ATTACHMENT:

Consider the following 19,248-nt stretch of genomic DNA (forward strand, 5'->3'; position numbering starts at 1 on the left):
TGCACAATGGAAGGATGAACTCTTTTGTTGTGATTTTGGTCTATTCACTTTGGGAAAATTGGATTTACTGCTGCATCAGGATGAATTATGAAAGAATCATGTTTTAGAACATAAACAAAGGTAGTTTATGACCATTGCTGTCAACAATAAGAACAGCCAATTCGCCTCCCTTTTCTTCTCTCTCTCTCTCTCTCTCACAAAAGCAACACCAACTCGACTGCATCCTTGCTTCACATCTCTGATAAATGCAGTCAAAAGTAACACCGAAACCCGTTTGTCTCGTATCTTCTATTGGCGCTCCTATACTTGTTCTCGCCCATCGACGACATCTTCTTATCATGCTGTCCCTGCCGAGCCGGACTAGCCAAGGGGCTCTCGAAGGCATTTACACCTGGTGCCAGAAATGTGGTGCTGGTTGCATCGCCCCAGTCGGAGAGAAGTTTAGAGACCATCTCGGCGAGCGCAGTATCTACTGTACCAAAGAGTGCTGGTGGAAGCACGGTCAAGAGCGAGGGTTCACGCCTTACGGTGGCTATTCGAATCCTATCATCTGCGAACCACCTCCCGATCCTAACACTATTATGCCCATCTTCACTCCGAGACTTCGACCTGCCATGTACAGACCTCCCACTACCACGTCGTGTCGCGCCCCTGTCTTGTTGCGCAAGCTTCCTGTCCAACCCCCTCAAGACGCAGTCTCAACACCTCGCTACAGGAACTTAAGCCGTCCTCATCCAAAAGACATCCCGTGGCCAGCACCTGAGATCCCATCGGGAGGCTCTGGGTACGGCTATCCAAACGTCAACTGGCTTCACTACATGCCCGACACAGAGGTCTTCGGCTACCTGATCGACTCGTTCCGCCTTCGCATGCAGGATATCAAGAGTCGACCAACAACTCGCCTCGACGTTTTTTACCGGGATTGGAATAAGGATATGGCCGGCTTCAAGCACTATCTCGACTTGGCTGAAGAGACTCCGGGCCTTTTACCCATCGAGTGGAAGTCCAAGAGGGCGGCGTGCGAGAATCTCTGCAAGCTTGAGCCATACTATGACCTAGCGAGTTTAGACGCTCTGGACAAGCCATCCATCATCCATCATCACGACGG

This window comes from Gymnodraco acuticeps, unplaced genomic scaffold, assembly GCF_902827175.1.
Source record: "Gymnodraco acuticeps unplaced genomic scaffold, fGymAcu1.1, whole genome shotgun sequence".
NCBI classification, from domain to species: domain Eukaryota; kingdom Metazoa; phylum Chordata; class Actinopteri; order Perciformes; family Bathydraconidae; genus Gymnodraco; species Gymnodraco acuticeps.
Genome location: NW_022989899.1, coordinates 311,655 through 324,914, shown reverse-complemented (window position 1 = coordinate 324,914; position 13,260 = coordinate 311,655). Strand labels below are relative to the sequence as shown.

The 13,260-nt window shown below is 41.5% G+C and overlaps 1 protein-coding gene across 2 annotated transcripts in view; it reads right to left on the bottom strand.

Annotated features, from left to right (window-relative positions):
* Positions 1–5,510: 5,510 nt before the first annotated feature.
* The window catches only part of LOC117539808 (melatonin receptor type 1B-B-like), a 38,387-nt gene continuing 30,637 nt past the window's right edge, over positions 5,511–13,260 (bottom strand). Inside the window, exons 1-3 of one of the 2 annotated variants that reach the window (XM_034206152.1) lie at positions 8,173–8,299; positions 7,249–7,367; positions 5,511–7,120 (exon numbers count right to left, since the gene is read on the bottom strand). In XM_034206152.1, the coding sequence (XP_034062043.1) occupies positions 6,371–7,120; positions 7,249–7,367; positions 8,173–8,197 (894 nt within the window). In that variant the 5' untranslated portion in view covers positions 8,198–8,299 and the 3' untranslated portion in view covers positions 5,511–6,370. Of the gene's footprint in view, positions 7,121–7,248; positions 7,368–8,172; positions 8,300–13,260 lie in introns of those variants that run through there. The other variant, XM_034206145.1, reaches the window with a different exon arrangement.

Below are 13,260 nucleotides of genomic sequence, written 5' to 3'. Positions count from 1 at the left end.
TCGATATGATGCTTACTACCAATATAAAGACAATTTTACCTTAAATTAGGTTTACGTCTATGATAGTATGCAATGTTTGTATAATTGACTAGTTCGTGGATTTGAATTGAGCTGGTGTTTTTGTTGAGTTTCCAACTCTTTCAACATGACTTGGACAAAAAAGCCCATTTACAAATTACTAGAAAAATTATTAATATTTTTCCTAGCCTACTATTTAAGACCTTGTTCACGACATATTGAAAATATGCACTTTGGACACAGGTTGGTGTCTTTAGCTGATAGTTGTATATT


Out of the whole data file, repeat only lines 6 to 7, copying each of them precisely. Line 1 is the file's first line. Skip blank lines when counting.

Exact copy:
Genome location: NW_022989899.1, coordinates 311,655 through 324,914, shown reverse-complemented (window position 1 = coordinate 324,914; position 13,260 = coordinate 311,655). Strand labels below are relative to the sequence as shown.

The 13,260-nt window shown below is 41.5% G+C and overlaps 1 protein-coding gene across 2 annotated transcripts in view; it reads right to left on the bottom strand.